The Not-as-Good: I won't put this on Hunter, but rather his publishers, who in all likelihood made such decisions--but the book would be stronger if it included a more detailed rendering of the primary sources. It does include the aforementioned Afterword, as well as a brief bibliography, but I for one would like to have seen a bit more detailed indication of exactly which documents led to which narrative passages. This is not a matter of trust, of course--go check out Hunter's website; he knows the reminiscences quite well--but rather the interest of a fellow Lincoln scholar who likes to see exactly how all the little cogs fit together that make the machine function.

The Bottom Line: an enjoyable, entertaining rendering of an old set of Lincoln stories in a fresh way. I'd especially recommend Abe and Molly to anyone who wishes to communicate to a person unfamiliar with Lincoln's early years the fascination and drama contained in this period of his life. I may very well use this as an assigned class reading for my course on antebellum America; it would be ideal for undergraduates.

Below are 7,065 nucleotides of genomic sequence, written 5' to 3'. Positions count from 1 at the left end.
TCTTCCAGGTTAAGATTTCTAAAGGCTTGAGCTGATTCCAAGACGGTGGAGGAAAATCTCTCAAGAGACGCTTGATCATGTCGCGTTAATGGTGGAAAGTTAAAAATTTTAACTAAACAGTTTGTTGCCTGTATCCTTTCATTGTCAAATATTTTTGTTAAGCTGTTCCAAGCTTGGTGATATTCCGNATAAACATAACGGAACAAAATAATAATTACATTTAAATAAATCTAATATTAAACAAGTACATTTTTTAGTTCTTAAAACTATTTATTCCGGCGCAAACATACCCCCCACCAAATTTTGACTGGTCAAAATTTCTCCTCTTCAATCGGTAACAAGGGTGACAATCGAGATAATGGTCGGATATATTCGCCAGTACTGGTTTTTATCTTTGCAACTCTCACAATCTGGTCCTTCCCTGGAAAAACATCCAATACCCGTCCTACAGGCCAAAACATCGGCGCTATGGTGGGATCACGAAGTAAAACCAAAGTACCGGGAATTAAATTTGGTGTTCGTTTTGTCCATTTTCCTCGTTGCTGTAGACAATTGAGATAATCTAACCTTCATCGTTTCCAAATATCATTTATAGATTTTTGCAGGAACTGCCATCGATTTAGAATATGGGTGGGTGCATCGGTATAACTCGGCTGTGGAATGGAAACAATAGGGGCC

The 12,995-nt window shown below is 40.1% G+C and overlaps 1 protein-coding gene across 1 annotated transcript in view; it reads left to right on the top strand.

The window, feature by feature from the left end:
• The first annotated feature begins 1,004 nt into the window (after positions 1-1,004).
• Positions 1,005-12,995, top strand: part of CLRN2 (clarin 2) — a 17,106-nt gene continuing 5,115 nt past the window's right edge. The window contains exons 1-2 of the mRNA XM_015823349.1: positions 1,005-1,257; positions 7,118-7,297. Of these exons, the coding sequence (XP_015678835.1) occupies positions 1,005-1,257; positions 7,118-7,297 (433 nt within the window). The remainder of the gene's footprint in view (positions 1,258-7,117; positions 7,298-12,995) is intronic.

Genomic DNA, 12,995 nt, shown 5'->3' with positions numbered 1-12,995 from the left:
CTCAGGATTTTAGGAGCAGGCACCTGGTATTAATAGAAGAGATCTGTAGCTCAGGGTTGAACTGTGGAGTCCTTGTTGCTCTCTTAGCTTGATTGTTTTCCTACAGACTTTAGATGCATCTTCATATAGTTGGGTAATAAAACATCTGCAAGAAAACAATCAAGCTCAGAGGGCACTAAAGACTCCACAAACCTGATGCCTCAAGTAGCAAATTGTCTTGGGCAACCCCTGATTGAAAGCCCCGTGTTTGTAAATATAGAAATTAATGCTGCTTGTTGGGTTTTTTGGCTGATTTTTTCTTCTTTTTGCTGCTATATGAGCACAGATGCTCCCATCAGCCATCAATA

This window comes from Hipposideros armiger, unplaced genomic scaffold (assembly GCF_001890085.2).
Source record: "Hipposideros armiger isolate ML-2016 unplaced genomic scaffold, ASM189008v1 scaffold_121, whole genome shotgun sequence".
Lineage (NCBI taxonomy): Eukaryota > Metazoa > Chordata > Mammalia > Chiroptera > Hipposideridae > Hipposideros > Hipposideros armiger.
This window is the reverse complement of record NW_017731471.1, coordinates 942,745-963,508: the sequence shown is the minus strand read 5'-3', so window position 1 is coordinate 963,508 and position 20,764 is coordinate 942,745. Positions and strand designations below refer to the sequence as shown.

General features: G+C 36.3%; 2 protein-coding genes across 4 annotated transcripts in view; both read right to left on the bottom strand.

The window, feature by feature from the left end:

Amazon Kindle
Top 1000 Reviewer,
continued

Continued, from Top 1000 Reviewer

Supposedly, one of the tenets of the new country -- the United States -- was to be a classless society. No aristocracy. Don't kid yourself. There absolutely was an aristocratic strata in society, although not, of course, titled as in the UK and other European countries.

At the turn of the 19th Century, the early states along the Eastern seaboard -- Virginia, the Carolinas, Maryland, Delaware, eastern Kentucky and a few other locations -- had a very definite and rigid blue-blood society. Those families were usually landed, with slaves, and a fairly long history in this new land.

One such family was the Todds of Lexington, Kentucky. Daughter Mary was continually reminded of her heritage- 'You're a Todd, and you must never forget that.' Perhaps unstated, but certainly implied was the further admonition - 'don't do anything to bring shame on our name.'